Social media giant takes over campus formerly owned by Sun Microsystems.
(click image for larger view)
Slideshow: Top 15 Facebook Apps For Business
After months of rumors, Facebook confirmed Tuesday that is relocating to the former Sun campus in Menlo Park, Calif.
About 18 months after the grand opening of its current Palo Alto, Calif., office, the social media giant has outgrown its space, prompting a search for new headquarters that could house its current and anticipated employee base. The first group of about 500 Facebook staff will move into its new digs in June, Facebook announced.
Although it considered several other locations, the Sun campus was "far and away our first choice," said David Ebersman, Facebook's chief financial officer, in a press conference at Menlo Park City Hall.
Oracle acquired the 57-acre campus when it purchased Sun in 2009. RREEF, a real estate asset manager for Deutsche Bank and acting for its client, the Wisconsin State Investment Board, bought the property from Oracle for about $100 million, according to the San Francisco Chronicle.
The former Sun campus includes 11 buildings with up to 1 million square feet of office space that can accommodate 3,600 employees, said John Tenanes, Facebook's real estate director. Using Facebook's open-space design, the company believes it can house even more employees within the existing space, said Ebersman.
Facebook currently has about 2,000 employees worldwide. About two-thirds work out of the company's headquarters, and that headcount is expected to grow as the social networking giant continues to expand its membership base, explore new advertising and other revenue streams, and buy businesses, such as its 2010 acquisitions of Chai Labs and Hot Potato, taken over in part because of the smaller companies' in-house talent.
Facebook's new home features an amphitheater, basketball court, gym, and two cafes, which the company will renovate "in the Facebook way," Tenanes said.
Recently, Facebook also acquired two lots, totaling 22 acres, located adjacent to and connected with the Sun campus by a pedestrian tunnel, Tenanes said. Although Facebook does not have any immediate plans to extend the property, the company will include the parcels when it submits California-mandated environmental planning documents prior to making building changes at the main campus, he said.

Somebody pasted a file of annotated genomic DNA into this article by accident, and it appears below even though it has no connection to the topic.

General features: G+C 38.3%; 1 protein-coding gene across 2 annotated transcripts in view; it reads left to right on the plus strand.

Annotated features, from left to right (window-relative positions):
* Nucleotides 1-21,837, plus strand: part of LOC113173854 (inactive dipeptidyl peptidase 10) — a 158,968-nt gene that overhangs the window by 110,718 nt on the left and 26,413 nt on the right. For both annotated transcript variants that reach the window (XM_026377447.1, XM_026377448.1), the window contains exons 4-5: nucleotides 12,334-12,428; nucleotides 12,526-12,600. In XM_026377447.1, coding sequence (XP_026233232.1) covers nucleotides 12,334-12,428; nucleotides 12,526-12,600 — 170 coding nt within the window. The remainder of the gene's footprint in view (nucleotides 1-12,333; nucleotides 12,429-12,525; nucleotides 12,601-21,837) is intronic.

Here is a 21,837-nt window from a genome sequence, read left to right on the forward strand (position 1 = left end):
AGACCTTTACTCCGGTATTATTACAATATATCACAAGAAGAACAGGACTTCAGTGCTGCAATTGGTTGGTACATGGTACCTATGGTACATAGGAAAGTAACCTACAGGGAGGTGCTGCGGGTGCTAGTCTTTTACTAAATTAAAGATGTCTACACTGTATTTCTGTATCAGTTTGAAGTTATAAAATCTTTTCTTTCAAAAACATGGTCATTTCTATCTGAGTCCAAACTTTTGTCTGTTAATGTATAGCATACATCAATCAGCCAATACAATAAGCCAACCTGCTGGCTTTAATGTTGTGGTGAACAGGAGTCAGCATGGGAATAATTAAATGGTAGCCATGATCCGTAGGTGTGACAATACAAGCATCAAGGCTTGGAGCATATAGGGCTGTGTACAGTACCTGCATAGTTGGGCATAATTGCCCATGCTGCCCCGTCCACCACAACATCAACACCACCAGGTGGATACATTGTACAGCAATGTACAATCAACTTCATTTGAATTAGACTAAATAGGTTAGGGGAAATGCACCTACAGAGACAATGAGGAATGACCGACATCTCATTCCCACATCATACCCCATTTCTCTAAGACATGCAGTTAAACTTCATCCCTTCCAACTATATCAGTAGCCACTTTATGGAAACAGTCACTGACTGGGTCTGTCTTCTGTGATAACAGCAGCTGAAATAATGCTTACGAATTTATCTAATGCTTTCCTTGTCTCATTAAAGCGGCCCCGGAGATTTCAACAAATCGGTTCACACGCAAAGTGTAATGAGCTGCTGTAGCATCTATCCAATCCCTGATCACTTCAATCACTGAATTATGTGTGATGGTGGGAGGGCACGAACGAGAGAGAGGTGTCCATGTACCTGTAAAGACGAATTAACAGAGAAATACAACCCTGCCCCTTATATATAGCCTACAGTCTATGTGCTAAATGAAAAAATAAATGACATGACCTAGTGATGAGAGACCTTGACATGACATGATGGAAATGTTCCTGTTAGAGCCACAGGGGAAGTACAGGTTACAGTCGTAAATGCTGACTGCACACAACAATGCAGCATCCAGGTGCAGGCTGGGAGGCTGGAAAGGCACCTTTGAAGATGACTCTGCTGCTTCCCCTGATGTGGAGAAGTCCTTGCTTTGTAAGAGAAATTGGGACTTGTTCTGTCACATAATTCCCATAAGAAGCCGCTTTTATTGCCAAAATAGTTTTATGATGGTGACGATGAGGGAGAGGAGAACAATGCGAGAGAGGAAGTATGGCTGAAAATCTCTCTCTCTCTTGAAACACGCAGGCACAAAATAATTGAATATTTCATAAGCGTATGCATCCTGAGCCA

"There are two buildings. They are vacant right now, but we see this as future flexibility for us," Tenanes said.
Facebook inked a 15-year lease from RREEF at about $1 per square foot, and has the option to buy in five years, published reports said. All employees will be relocated within the next year or so, according to Facebook, although the company's Palo Alto lease does not expire until 2013.
The Menlo Park local government celebrated the addition of a new business celebrity.
"What does Facebook do for Menlo Park? First, Facebook is Facebook, it's global and it's known everywhere," Menlo Park mayor Rich Cline told the San Jose Mercury News. "It's a dynamic company and it brings that dynamic brand to our town. We can logically draw the line that there are many companies that will find it promising to move near Facebook... That opportunity, for everybody who understands how businesses work, there's a long-term potential for Menlo Park to benefit for the years to come, and that's very exciting for us."
But some residents may not be as thrilled, Cline recognized. "We're going to have a debate," he said. "We're going to talk about what we can do, what we can't do, we're going to talk about traffic, we're going to talk about transit, we're going to talk about tax money, and we're going to talk about public benefit, and we're going to have a fight and it's going to be loud."
The Palo Alto community took pride in its role in Facebook's early years. After all, the area was the social media company's home since 2004, when Mark Zuckerberg moved to Palo Alto from Harvard.
"You can't recreate something that is now today so organic in Palo Alto," Pat Burt, a Palo Alto council member, told the Mercury News. "Facebook values it, but they couldn't find a million or two million square feet. Menlo Park realizes they're not offering that, but Facebook needs space."
How Enterprises Are Attacking the IT Security EnterpriseTo learn more about what organizations are doing to tackle attacks and threats we surveyed a group of 300 IT and infosec professionals to find out what their biggest IT security challenges are and what they're doing to defend against today's threats. Download the report to see what they're saying.
2017 State of IT ReportIn today's technology-driven world, "innovation" has become a basic expectation. IT leaders are tasked with making technical magic, improving customer experience, and boosting the bottom line -- yet often without any increase to the IT budget. How are organizations striking the balance between new initiatives and cost control? Download our report to learn about the biggest challenges and how savvy IT executives are overcoming them.